Medicine regulators are expected to hold talks with Novavax on Thursday as the company moves closer to getting approval for its vaccine, making it the third mainstay in Australia’s arsenal.
“In the fourth quarter we expect that surge of the additional 20 million Pfizer doses and the existing contracted Novavax,” Morrison said.
“This will, assuming the supply chains holding up for those vaccines, enable mass vaccinations in the final quarter of this year.
“Our task now is to work with the states and territories to find the best method for mass vaccination to be achieved in that fourth quarter, or earlier if those doses become available sooner.
“And if we get that right it should be possible – assuming supply chains and vaccine hesitancy not getting beyond us – to do that balance of the population this year.”
The timetable would be worked out at national cabinet over coming weeks.
Trade Minister Dan Tehan will fly to Europe on Thursday for talks on freeing up contracted supplies of vaccines after three million doses were blocked.
NATO to join US in withdrawing troops from Afghanistan
Foreign troops under NATO command will withdraw from Afghanistan in coordination with a US pull-out by September 11, NATO allies have agreed, pledging to mirror American plans to start removing troops on May 1 after two decades of war.
Around 7000 non-US forces from mainly NATO countries, also from Australia, New Zealand and Georgia, outnumber the 2500 US troops in Afghanistan, but still rely on American air support, planning and leadership for their training mission.
NATO Secretary-General Jens Stoltenberg, speaking alongside US Secretary of State Antony Blinken and US Defence Secretary Lloyd Austin, said the decision was tough.
“This is not an easy decision, and it entails risks. As I said for many months, we face a dilemma. Because the alternative to leaving in an orderly fashion is to be prepared for a long-term, open-ended military commitment with potentially more NATO troops,” Stoltenberg told a news conference.
Biden gave a speech on Wednesday in Washington announcing the US withdrawal, saying that “it’s time to end the forever war.”
An integral part of NATO’s current mission, Resolute Support, is to train and equip Afghan security forces fighting the Islamist Taliban, which was ousted from power by a US invasion in 2001 and has since waged an insurgency.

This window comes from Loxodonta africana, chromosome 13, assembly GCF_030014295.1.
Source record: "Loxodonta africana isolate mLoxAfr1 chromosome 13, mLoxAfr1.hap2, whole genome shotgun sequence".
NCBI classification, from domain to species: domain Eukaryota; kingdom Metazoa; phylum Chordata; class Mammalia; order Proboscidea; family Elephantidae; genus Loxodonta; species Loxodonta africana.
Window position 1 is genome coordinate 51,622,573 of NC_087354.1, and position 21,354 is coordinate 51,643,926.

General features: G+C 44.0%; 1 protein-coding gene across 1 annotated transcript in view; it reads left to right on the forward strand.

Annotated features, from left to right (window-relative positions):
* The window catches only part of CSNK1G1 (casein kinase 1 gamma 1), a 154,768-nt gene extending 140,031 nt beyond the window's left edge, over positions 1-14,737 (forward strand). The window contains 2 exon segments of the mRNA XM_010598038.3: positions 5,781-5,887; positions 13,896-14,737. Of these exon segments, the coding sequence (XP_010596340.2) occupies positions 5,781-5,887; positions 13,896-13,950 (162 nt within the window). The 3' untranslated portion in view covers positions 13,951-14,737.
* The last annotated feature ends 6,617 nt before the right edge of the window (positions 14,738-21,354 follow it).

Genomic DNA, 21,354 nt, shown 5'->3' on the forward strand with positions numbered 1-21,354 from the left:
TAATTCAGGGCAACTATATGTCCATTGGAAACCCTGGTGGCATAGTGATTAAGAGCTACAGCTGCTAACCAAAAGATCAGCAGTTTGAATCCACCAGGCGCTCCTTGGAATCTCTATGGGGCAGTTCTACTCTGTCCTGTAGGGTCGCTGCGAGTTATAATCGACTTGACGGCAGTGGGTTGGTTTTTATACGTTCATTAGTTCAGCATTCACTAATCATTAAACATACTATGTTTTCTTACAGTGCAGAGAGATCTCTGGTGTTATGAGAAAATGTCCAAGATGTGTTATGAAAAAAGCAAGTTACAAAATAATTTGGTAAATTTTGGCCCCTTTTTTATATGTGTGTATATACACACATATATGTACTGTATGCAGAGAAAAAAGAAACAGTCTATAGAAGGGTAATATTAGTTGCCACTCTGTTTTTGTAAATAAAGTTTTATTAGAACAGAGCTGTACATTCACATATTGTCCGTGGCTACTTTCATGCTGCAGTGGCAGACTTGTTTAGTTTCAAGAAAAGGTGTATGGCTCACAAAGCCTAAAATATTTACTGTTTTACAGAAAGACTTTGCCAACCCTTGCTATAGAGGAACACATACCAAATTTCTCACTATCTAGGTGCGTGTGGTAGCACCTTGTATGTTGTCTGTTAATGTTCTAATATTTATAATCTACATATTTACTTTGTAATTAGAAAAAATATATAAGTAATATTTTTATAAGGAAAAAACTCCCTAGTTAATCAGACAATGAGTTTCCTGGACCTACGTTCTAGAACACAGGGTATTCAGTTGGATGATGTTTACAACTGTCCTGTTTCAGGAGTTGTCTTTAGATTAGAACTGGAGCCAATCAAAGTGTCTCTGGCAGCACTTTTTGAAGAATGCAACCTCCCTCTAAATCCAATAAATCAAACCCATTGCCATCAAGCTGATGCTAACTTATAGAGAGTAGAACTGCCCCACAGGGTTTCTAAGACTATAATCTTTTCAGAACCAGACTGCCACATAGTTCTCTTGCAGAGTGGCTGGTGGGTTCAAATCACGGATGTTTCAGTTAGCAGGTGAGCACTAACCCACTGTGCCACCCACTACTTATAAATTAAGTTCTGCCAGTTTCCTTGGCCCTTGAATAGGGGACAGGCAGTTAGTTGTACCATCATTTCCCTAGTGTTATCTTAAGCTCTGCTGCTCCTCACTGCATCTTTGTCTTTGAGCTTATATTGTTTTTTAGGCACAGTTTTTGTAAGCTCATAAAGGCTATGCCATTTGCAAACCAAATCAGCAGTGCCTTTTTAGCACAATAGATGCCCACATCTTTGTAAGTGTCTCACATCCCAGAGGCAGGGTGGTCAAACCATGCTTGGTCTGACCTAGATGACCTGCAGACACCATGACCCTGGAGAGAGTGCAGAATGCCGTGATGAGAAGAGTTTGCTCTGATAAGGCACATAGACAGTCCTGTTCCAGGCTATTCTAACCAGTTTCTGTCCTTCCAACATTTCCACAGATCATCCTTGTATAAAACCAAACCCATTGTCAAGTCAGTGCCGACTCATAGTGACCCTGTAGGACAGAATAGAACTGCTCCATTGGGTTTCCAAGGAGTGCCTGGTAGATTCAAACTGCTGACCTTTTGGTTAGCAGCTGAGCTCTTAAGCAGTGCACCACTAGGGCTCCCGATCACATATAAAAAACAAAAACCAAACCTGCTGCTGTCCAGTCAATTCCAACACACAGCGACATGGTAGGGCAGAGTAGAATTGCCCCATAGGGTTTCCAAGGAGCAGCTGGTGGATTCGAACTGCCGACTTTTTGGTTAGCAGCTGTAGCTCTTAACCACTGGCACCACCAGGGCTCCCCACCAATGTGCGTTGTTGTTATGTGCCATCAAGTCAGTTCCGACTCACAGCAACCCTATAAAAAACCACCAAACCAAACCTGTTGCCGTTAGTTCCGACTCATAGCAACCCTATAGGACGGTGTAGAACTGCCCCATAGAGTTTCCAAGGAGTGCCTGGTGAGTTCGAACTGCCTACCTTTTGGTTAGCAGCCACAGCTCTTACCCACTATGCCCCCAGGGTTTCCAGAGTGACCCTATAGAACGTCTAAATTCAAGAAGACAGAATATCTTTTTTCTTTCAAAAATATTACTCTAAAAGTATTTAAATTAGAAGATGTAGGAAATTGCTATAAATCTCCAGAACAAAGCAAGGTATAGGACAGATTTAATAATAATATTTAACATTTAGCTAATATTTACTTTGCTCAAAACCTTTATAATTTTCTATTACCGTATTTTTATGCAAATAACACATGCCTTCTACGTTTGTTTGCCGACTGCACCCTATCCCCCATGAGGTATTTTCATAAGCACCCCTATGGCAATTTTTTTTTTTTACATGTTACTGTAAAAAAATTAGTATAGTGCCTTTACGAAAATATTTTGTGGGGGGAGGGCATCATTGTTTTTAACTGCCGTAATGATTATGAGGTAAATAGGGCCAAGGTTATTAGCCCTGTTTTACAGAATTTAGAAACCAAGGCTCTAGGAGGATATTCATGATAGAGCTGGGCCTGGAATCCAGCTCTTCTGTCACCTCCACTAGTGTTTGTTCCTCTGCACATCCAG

With non-US troop numbers reaching as high as 40,000 in 2008, Europe, Canada and Australia have moved in tandem with the United States in a mission also providing long-term funding to rebuild Afghanistan despite the resurgence of Taliban-led violence and endemic official corruption in the country.
“This is not the end of our relationship with Afghanistan but rather the start of a new chapter. NATO allies will continue to stand with the Afghan people but it is now for the Afghan people to build a sustainable peace that puts an end to violence,” Stoltenberg said.
Germany and Bulgaria were two of the 36 countries involved in Resolute Support to immediate announce withdrawal plans.
German Chancellor Angela Merkel and Biden discussed in a phone call the NATO military presence in Afghanistan and agreed to closely coordinate future steps, a German government spokesman said.
Sept. 11 is a highly symbolic date as it will be 20 years since al Qaeda attacked the United States with hijacked airliners, triggering military intervention in Afghanistan.
After withdrawing, the United States and NATO aim to rely on Afghan military and police forces, which they have developed with billions of dollars in funding, to maintain security, though peace talks are struggling and the insurgency is resilient.
Call for action on 30-year anniversary of Indigenous deaths in custody report
Australian governments must urgently address the crisis of Indigenous deaths in custody, advocates say on the 30th anniversary of a landmark report on the issue.
The final report of the four-year Royal Commission Into Aboriginal Deaths In Custody was tabled in federal parliament on April 15, 1991.
The inquiry’s 339 recommendations were designed as a road map to address the disproportionate number of Indigenous Australians dying in prisons and police custody.
But almost 500 Indigenous people have died in custody in the 30 years since the report, including five across the country since the start of March this year.
Thousands marched across the country last Saturday to demand action after the recent deaths.
“We are amongst the most incarcerated peoples on earth and have been waiting on real government action for too long,” said Meena Singh, legal director at the Human Rights Law Centre.
The Human Rights Law Centre is part of Change the Record, a First Nations-led justice coalition of 18 organisations calling for six changes to address Indigenous deaths in custody.
These include raising the age of criminal responsibility and repealing punitive bail laws.
The group also wants all the 1991 royal commission recommendations to be fully implemented.
A 2018 Deloitte review found 64 per cent of the royal commission’s 339 recommendations had been implemented. Thirty per cent were partially implemented and six per cent had not been implemented.